Good afternoon, it’s Mountain Edition.

Residents in the Mid-Valley saw federal agents in tactical gear this week. We’ll tell you why.

A police officer involved in a controversial arrest of an Aspen teenager says he’s leaving the department.

Proponents and opponents of a ballot measure to change Aspen’s land use code sound off at a town hall meeting.

A beloved restaurant in Aspen will keep its doors open longer than expected.

And, a popular Aspen bike-sharing program wants to expand its reach.

Elise Thatcher

Little Annie’s lives again. Aspen’s long suffering affordable eatery was supposed to close next week. But it turns out Little Annie’s can stay open. Aspen Public Radio’s Elise Thatcher has the story.

Elise Thatcher

Proponents of a land use referendum were the most vocal attendees, at a town hall forum in Aspen last night. Aspen Public Radio arranged the event, which had a panel of speakers for and against the referendum. Of the approximately sixty people in attendance, those in favor of the ballot question, and further restricting development, were more likely to ask questions.

Kathryn Trauger is running for an at-large seat on Glenwood Springs City Council. The long-time resident has made her opinions known on her blog. Now she wants a voice on city council. Aspen Public Radio’s Marci Krivonen reports.

A few years ago Trauger says she became discouraged with some things happening in city government.

"I was seeing a lot of misinformation and some things that were not communicated correctly, so I decided to start writing a blog."

Facebook/U.S. Dept. of Homeland Security

A spokesman for the Department of Homeland Security confirmed special agents with the department were in the Mid-Valley this week. Federal vehicles were seen in the Willits and El Jebel areas. 

Town Hall Meeting on the “Keep Aspen Aspen” ballot referendum recorded on Wednesday March 25th, 2015 at the Belly Up Aspen.

The forum is moderated by Aspen Public Radio News Director Carolyn Sackariason and features supporters and opponents of the May 5th ballot measure that would force a public vote for development variances over a particular threshold.

Auden Schendler – Aspen Skiing Company, Olivia Siegel – ACES, and Naomi Oreskes – filmmaker and historian on this weekend's showing of the film “Merchants of Doubt” at the Wheeler Opera House.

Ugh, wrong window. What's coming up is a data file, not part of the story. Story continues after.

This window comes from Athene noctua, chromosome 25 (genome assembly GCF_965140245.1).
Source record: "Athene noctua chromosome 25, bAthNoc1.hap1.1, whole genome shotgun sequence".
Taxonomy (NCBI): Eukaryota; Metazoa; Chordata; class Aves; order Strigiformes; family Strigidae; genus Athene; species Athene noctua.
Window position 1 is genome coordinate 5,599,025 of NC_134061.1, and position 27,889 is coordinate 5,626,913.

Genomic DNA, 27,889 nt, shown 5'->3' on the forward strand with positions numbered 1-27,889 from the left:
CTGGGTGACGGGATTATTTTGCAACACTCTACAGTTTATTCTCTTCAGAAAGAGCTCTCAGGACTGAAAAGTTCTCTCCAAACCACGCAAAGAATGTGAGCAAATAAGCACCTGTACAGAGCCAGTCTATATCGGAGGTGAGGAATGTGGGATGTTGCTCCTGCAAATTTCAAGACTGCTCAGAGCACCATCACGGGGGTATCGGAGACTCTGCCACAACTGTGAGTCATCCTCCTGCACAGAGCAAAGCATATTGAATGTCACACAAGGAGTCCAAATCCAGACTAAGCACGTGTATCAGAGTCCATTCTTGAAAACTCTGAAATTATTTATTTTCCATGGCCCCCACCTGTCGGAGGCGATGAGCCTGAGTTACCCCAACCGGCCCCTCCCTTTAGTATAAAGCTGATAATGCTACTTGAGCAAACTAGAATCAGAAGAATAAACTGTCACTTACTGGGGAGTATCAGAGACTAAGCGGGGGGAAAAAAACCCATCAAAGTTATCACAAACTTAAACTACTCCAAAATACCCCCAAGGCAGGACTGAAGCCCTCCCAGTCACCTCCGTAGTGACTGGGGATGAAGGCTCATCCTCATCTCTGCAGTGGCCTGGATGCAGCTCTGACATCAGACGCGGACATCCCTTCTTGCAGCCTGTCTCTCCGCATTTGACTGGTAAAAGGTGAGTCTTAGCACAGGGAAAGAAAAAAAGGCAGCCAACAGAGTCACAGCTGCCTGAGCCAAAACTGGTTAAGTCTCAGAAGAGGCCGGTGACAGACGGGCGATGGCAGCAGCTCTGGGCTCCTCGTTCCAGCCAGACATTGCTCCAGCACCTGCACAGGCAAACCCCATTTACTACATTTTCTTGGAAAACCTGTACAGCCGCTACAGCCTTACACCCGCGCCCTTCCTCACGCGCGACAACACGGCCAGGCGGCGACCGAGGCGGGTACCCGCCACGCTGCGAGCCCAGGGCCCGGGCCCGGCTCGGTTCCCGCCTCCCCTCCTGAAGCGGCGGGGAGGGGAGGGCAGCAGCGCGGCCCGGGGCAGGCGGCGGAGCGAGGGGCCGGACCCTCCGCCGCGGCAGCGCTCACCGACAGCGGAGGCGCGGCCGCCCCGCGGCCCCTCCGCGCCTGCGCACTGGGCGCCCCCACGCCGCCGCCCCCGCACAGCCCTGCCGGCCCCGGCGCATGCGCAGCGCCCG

http://www.wheeleroperahouse.com/events/detail/merchants-of-doubt

Marci Krivonen

In May, the bike sharing service WE-cycle will reopen for the summer season. The Aspen-based service is seeing success. WE-cycle provides bikes for short-term users at stations around town. The idea is to reduce car trips with the service.

2014 was WE-cycle's second year of operation. The organization saw a 76 percent jump in ridership compared to its inaugural year. Mirte Mallory with WE-cycle says many users live Downvalley, and use the bikes as the final leg of their commute.

  Standing on stage and telling a very personal story can take nerves of steel. Tonight, more than a handful of locals are giving it a try. The event is similar to the radio show The Moth. It’s part of a new local series by Justice Snow’s and Colorado Mountain College. Aspen Public Radio’s Elise Thatcher has this story.

Tony Hershey

Three people are vying to fill one at-large seat on the Glenwood Springs City Council. The contenders vary on their reasons for running, but all say it’s a crucial election. Aspen Public Radio’s Marci Krivonen caught up with candidate Tony Hershey.

Reporter: "Why did you decide to run for Glenwood Springs City Council?"

Hershey: "I think there’s a lot of change coming and it’s an important time. I think the city definitely needs to move in a different direction."

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